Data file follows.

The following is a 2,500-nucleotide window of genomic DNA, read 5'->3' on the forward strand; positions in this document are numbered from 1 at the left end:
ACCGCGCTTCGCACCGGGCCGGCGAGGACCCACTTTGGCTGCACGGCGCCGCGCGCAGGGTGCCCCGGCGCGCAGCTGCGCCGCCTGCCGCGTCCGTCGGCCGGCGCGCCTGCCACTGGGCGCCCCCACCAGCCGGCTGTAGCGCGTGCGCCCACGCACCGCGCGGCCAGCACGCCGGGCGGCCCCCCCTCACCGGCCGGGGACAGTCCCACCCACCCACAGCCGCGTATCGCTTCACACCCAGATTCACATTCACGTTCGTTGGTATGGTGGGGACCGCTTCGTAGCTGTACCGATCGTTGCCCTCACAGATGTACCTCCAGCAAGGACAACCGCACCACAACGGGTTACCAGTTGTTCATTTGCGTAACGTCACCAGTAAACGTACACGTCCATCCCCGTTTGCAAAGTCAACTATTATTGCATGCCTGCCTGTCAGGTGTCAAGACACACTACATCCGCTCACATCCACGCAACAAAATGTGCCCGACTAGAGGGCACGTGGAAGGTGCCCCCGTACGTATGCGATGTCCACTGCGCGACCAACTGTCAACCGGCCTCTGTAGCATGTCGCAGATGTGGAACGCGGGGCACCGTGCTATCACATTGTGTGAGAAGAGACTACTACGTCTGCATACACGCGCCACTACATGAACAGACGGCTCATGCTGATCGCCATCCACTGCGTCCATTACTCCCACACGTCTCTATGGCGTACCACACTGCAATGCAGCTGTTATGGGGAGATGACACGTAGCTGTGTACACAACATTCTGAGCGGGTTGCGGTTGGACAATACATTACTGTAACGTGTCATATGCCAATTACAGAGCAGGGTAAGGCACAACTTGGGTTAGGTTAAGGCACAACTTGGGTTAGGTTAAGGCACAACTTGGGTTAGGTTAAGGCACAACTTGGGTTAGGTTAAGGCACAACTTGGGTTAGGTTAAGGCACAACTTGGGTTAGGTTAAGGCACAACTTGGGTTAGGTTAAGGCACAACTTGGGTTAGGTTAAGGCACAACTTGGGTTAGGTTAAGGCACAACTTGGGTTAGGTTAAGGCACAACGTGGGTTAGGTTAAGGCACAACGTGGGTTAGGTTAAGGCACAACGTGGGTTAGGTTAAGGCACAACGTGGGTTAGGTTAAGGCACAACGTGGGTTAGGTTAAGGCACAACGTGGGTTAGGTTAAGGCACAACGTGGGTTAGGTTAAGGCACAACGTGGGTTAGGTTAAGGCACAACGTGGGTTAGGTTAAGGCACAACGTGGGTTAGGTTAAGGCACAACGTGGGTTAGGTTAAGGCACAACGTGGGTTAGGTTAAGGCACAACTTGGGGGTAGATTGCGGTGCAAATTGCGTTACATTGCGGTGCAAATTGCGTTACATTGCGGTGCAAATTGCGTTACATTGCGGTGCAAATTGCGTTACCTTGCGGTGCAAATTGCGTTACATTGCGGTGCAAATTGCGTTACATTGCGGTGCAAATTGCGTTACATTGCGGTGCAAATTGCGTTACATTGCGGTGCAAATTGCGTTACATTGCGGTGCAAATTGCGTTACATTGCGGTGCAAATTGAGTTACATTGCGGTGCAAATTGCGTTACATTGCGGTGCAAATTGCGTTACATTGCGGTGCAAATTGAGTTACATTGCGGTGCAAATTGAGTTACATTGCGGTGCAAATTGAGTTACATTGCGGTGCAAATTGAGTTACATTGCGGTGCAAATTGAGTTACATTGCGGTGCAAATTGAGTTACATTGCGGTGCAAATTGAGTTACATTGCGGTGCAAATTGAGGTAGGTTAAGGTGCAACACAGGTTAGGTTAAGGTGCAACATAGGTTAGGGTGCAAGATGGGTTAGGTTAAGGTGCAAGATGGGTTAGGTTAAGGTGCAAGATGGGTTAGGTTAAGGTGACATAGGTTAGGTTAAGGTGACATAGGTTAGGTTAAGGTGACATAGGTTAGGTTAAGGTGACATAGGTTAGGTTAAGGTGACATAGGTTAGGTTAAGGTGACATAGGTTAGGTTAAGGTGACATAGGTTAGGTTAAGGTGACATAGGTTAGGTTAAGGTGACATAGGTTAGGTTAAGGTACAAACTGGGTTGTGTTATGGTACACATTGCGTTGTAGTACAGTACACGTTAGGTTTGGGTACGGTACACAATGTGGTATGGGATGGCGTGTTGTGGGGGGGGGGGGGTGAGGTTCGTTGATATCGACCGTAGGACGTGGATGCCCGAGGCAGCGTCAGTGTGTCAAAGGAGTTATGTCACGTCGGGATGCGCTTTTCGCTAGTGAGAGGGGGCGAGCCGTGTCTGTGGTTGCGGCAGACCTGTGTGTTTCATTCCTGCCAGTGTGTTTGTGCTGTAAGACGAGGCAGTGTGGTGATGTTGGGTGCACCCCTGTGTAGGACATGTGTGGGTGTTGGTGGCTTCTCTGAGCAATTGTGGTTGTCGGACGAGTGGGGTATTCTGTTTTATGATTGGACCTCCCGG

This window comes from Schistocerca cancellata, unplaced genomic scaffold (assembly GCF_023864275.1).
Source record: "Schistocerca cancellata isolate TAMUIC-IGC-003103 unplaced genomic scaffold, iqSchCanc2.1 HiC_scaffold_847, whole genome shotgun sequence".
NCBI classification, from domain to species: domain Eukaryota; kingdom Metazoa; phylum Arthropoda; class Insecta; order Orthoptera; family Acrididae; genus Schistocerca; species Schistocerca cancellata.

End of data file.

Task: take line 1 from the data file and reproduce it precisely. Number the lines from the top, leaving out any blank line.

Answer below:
The following is a 2,500-nucleotide window of genomic DNA, read 5'->3' on the forward strand; positions in this document are numbered from 1 at the left end: